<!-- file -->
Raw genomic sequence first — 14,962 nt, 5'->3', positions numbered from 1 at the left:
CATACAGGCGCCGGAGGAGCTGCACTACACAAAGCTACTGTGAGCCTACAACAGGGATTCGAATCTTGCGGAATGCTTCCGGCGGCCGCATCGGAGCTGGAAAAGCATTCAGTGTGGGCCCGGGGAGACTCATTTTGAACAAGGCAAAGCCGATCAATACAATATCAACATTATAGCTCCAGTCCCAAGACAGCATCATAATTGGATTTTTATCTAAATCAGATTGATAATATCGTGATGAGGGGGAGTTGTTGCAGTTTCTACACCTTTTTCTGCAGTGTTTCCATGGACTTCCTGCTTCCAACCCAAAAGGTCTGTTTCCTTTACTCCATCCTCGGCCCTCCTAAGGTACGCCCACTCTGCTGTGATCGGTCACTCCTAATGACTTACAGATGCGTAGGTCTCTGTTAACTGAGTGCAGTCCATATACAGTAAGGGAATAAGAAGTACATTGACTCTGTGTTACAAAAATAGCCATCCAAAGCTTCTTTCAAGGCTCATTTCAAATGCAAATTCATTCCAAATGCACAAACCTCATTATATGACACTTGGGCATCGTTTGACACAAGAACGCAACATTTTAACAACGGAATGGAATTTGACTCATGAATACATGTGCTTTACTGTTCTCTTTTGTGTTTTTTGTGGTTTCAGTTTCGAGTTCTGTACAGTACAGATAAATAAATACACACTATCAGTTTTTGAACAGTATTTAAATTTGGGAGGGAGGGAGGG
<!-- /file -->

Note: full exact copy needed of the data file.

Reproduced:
Raw genomic sequence first — 14,962 nt, 5'->3', positions numbered from 1 at the left:
CATACAGGCGCCGGAGGAGCTGCACTACACAAAGCTACTGTGAGCCTACAACAGGGATTCGAATCTTGCGGAATGCTTCCGGCGGCCGCATCGGAGCTGGAAAAGCATTCAGTGTGGGCCCGGGGAGACTCATTTTGAACAAGGCAAAGCCGATCAATACAATATCAACATTATAGCTCCAGTCCCAAGACAGCATCATAATTGGATTTTTATCTAAATCAGATTGATAATATCGTGATGAGGGGGAGTTGTTGCAGTTTCTACACCTTTTTCTGCAGTGTTTCCATGGACTTCCTGCTTCCAACCCAAAAGGTCTGTTTCCTTTACTCCATCCTCGGCCCTCCTAAGGTACGCCCACTCTGCTGTGATCGGTCACTCCTAATGACTTACAGATGCGTAGGTCTCTGTTAACTGAGTGCAGTCCATATACAGTAAGGGAATAAGAAGTACATTGACTCTGTGTTACAAAAATAGCCATCCAAAGCTTCTTTCAAGGCTCATTTCAAATGCAAATTCATTCCAAATGCACAAACCTCATTATATGACACTTGGGCATCGTTTGACACAAGAACGCAACATTTTAACAACGGAATGGAATTTGACTCATGAATACATGTGCTTTACTGTTCTCTTTTGTGTTTTTTGTGGTTTCAGTTTCGAGTTCTGTACAGTACAGATAAATAAATACACACTATCAGTTTTTGAACAGTATTTAAATTTGGGAGGGAGGGAGGG